An article on the Girl Scouts of the USA website early this month, reminding families that children shouldn't be made to feel they "owe" hugs to anyone, is getting a lot of attention. Linked to from the organization's Facebook page, the post was shared more than 7,000 times and got nearly 300 comments.
The brief article, timed for the upcoming holiday season, reads in part: "Have you ever insisted, 'Uncle just got here — go give him a big hug!' or 'Auntie gave you that nice toy, go give her a kiss,' when you were worried your child might not offer affection on her own? If yes, you might want to reconsider the urge to do that in the future.
"Think of it this way, telling your child that she owes someone a hug either just because she hasn’t seen this person in a while or because they gave her a gift can set the stage for her questioning whether she 'owes' another person any type of physical affection when they’ve bought her dinner or done something else seemingly nice for her later in life."
The national group's Facebook post has not been shared by the Girl Scouts Heart of Central California, which serves more than 18,000 girls in 18 counties including Stanislaus, San Joaquin, Tuolumne and Merced.
"GSUSA informs us of any releases it puts out, and it's really up to us to determine what we might do with it locally," said Heart of Central California council CEO Linda Farley.
It's something the local council might include in its blog, she said, or encourage troop leaders and families to discuss. to "Generally, our thought is let's talk about some of these things and not hide them," she said.
Facebook comments on the GSUSA article were mixed.
One woman, Tammy Newbold, wrote, "How can you justify this post? You make it seem like a hug to a family member will force a girl to make bad decisions later if a boy buys her a steak. As a lifetime member of girl scouts, I don't approve this post. It is misleading."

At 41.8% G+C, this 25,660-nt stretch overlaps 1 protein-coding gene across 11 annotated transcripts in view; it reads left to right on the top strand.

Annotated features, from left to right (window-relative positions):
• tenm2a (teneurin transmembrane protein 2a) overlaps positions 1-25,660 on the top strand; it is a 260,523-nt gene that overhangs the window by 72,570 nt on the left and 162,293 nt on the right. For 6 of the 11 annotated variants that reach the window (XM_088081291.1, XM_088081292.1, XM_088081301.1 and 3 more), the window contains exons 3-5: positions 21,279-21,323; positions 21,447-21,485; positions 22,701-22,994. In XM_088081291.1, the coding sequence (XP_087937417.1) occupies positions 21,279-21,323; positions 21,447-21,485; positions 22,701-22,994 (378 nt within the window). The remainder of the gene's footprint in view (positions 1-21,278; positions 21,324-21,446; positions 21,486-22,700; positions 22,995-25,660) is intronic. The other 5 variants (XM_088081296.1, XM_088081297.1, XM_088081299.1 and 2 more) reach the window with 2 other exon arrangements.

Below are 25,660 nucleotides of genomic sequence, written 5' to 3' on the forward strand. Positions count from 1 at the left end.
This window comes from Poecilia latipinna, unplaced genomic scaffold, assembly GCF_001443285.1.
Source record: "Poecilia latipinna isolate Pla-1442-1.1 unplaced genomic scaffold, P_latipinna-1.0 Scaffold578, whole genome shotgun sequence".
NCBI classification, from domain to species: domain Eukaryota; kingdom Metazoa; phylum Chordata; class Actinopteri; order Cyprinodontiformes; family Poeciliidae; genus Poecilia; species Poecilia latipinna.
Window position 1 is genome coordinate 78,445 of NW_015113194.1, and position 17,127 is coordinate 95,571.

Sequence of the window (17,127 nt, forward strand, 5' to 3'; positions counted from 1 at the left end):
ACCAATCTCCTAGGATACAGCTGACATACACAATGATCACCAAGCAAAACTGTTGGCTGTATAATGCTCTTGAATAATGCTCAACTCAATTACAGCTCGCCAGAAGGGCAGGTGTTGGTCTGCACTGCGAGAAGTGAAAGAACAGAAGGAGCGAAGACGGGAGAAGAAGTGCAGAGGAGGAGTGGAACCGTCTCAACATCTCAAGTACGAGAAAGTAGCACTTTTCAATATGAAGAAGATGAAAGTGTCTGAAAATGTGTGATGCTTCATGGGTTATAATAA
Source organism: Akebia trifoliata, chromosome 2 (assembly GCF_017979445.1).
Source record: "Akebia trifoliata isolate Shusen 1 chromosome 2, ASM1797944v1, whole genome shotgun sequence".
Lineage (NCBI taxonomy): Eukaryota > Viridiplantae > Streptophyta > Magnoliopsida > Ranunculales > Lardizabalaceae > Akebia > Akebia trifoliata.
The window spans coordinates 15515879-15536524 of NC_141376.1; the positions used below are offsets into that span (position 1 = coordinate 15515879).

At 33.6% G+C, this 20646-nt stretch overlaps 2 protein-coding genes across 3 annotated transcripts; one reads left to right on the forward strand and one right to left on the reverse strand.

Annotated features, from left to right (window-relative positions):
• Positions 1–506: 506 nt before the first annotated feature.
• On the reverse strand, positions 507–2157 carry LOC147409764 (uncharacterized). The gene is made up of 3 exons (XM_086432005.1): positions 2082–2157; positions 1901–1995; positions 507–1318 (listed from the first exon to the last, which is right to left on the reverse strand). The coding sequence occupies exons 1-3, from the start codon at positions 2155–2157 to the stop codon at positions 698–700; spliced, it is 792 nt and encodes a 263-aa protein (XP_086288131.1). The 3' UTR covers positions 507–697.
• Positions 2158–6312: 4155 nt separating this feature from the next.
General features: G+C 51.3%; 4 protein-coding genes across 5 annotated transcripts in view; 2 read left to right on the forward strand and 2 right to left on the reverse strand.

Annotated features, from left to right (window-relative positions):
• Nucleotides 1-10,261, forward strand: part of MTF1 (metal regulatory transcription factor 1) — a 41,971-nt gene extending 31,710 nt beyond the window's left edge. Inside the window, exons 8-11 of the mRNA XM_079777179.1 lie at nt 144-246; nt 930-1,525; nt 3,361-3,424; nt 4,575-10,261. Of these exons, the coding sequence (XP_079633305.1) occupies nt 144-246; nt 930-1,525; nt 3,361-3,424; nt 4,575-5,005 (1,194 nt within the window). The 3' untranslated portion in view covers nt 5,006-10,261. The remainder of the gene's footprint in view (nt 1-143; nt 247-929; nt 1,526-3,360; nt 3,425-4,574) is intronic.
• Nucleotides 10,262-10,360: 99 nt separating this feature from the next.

Among several replies to her, another woman, Nicole Gomer BurrAlbertson, said, "It's about teaching a kid that her body is HERS, even from a young age. She doesn't have to hug someone just because they want her to, because her body is her own. I think you've misunderstood the post."
Suzi Colasinski Trzcinski commented, "Disagree. I was never made to hug my grandparents, so I never did. They are all gone now and I have zero memory of hugging them. I regret that. Now I hug all my family to pieces. My children are required to hug family goodbye. It's especially important for my autistic son, who has to learn what the mechanics of relationships are. ... That being said, my kids were not left alone with anyone when they were young. They are now in their late teens and the hugs come naturally, even for my son. I have no regrets."
And from Tracy McCall, "Ugh. I still remember my mom making me go on a date with a guy because he had done her so many favors while I was away at school — nothing wrong with the guy per say, but no one should ever tell you who you have to date. And another guy who my mom said it would be 'rude' to say no. ... RUDE? Thankfully, I figured things out."
The Girl Scouts of the USA told ABC News in a statement that it offered the advice partly because of the flood of recent news stories regarding sexual harassment, assault and/or misconduct by politicians, journalists, Hollywood actors and executives and others, including Charlie Rose, Harvey Weinstein, Roy Moore, Al Franken and Kevin Spacey.
"Girl Scouts of the USA offers advice to girls’ parents and families (including those of current Girl Scouts) on how to talk to their daughters about issues in the larger world that they hear about or that directly affect them," the statement read. "Given our expertise in healthy relationship development for girls, and in light of recent news stories about sexual harassment, we are proud to provide girls’ parents and caregivers with age-appropriate guidance to use when discussing this sensitive matter and other challenging topics, should they wish to do so."